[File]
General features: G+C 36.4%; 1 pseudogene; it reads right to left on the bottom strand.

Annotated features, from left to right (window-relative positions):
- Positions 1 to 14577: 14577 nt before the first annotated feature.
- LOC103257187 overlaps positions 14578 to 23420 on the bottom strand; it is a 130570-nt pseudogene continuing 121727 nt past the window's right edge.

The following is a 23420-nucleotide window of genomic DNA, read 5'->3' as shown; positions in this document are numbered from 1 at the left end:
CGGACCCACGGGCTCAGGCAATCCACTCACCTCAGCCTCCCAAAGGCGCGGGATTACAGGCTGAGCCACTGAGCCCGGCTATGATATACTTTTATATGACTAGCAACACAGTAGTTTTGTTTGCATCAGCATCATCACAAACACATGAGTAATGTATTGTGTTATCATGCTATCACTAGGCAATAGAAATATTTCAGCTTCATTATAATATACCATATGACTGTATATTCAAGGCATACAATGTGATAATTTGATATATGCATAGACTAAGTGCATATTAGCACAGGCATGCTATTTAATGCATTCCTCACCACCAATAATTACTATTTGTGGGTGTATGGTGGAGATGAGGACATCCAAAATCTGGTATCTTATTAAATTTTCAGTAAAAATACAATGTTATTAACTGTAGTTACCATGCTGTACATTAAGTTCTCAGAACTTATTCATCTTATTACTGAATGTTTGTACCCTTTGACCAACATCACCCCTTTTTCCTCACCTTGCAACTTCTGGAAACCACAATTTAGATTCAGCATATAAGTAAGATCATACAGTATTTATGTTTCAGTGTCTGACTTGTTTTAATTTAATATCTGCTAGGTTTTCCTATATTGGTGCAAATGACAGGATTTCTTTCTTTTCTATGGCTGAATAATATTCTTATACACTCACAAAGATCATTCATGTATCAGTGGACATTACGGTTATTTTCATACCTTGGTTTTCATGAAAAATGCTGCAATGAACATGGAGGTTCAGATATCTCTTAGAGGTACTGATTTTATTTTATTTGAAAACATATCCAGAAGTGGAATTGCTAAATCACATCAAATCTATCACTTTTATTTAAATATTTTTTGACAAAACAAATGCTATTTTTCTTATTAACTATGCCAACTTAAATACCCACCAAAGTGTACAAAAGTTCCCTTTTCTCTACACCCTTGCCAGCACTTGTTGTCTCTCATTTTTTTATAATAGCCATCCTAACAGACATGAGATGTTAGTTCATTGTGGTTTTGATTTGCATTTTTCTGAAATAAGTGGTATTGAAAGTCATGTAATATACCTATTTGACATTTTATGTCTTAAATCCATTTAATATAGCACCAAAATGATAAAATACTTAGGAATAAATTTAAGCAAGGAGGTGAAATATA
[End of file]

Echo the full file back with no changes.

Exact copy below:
General features: G+C 36.4%; 1 pseudogene; it reads right to left on the bottom strand.

Annotated features, from left to right (window-relative positions):
- Positions 1 to 14577: 14577 nt before the first annotated feature.
- LOC103257187 overlaps positions 14578 to 23420 on the bottom strand; it is a 130570-nt pseudogene continuing 121727 nt past the window's right edge.

The following is a 23420-nucleotide window of genomic DNA, read 5'->3' as shown; positions in this document are numbered from 1 at the left end:
CGGACCCACGGGCTCAGGCAATCCACTCACCTCAGCCTCCCAAAGGCGCGGGATTACAGGCTGAGCCACTGAGCCCGGCTATGATATACTTTTATATGACTAGCAACACAGTAGTTTTGTTTGCATCAGCATCATCACAAACACATGAGTAATGTATTGTGTTATCATGCTATCACTAGGCAATAGAAATATTTCAGCTTCATTATAATATACCATATGACTGTATATTCAAGGCATACAATGTGATAATTTGATATATGCATAGACTAAGTGCATATTAGCACAGGCATGCTATTTAATGCATTCCTCACCACCAATAATTACTATTTGTGGGTGTATGGTGGAGATGAGGACATCCAAAATCTGGTATCTTATTAAATTTTCAGTAAAAATACAATGTTATTAACTGTAGTTACCATGCTGTACATTAAGTTCTCAGAACTTATTCATCTTATTACTGAATGTTTGTACCCTTTGACCAACATCACCCCTTTTTCCTCACCTTGCAACTTCTGGAAACCACAATTTAGATTCAGCATATAAGTAAGATCATACAGTATTTATGTTTCAGTGTCTGACTTGTTTTAATTTAATATCTGCTAGGTTTTCCTATATTGGTGCAAATGACAGGATTTCTTTCTTTTCTATGGCTGAATAATATTCTTATACACTCACAAAGATCATTCATGTATCAGTGGACATTACGGTTATTTTCATACCTTGGTTTTCATGAAAAATGCTGCAATGAACATGGAGGTTCAGATATCTCTTAGAGGTACTGATTTTATTTTATTTGAAAACATATCCAGAAGTGGAATTGCTAAATCACATCAAATCTATCACTTTTATTTAAATATTTTTTGACAAAACAAATGCTATTTTTCTTATTAACTATGCCAACTTAAATACCCACCAAAGTGTACAAAAGTTCCCTTTTCTCTACACCCTTGCCAGCACTTGTTGTCTCTCATTTTTTTATAATAGCCATCCTAACAGACATGAGATGTTAGTTCATTGTGGTTTTGATTTGCATTTTTCTGAAATAAGTGGTATTGAAAGTCATGTAATATACCTATTTGACATTTTATGTCTTAAATCCATTTAATATAGCACCAAAATGATAAAATACTTAGGAATAAATTTAAGCAAGGAGGTGAAATATA